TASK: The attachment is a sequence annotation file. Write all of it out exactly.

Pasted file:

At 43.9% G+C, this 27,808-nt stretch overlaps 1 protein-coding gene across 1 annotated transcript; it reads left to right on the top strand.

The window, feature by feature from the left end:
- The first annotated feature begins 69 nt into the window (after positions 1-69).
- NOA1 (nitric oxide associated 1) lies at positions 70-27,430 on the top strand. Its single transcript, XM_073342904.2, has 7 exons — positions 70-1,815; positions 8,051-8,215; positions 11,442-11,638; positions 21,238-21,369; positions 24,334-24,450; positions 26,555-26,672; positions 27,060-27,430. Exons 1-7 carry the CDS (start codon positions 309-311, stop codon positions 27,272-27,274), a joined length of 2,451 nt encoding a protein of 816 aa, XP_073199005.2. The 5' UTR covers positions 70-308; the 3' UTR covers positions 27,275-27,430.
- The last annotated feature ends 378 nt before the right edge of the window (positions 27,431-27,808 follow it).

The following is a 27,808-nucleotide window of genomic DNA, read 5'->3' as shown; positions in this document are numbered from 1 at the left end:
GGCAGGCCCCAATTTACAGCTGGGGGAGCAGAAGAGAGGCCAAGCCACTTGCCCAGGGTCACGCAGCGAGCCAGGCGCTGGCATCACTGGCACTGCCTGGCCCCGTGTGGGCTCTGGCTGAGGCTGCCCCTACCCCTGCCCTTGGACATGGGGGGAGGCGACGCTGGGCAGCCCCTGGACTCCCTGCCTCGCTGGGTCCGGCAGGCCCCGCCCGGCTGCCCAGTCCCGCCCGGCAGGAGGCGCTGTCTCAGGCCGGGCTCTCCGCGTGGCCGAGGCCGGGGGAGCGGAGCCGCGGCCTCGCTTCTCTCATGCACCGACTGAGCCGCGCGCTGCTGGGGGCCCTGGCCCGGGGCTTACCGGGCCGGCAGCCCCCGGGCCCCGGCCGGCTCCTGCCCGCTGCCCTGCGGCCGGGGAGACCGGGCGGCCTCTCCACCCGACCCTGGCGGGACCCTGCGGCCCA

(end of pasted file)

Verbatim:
At 43.9% G+C, this 27,808-nt stretch overlaps 1 protein-coding gene across 1 annotated transcript; it reads left to right on the top strand.

The window, feature by feature from the left end:
- The first annotated feature begins 69 nt into the window (after positions 1-69).
- NOA1 (nitric oxide associated 1) lies at positions 70-27,430 on the top strand. Its single transcript, XM_073342904.2, has 7 exons — positions 70-1,815; positions 8,051-8,215; positions 11,442-11,638; positions 21,238-21,369; positions 24,334-24,450; positions 26,555-26,672; positions 27,060-27,430. Exons 1-7 carry the CDS (start codon positions 309-311, stop codon positions 27,272-27,274), a joined length of 2,451 nt encoding a protein of 816 aa, XP_073199005.2. The 5' UTR covers positions 70-308; the 3' UTR covers positions 27,275-27,430.
- The last annotated feature ends 378 nt before the right edge of the window (positions 27,431-27,808 follow it).

The following is a 27,808-nucleotide window of genomic DNA, read 5'->3' as shown; positions in this document are numbered from 1 at the left end:
GGCAGGCCCCAATTTACAGCTGGGGGAGCAGAAGAGAGGCCAAGCCACTTGCCCAGGGTCACGCAGCGAGCCAGGCGCTGGCATCACTGGCACTGCCTGGCCCCGTGTGGGCTCTGGCTGAGGCTGCCCCTACCCCTGCCCTTGGACATGGGGGGAGGCGACGCTGGGCAGCCCCTGGACTCCCTGCCTCGCTGGGTCCGGCAGGCCCCGCCCGGCTGCCCAGTCCCGCCCGGCAGGAGGCGCTGTCTCAGGCCGGGCTCTCCGCGTGGCCGAGGCCGGGGGAGCGGAGCCGCGGCCTCGCTTCTCTCATGCACCGACTGAGCCGCGCGCTGCTGGGGGCCCTGGCCCGGGGCTTACCGGGCCGGCAGCCCCCGGGCCCCGGCCGGCTCCTGCCCGCTGCCCTGCGGCCGGGGAGACCGGGCGGCCTCTCCACCCGACCCTGGCGGGACCCTGCGGCCCA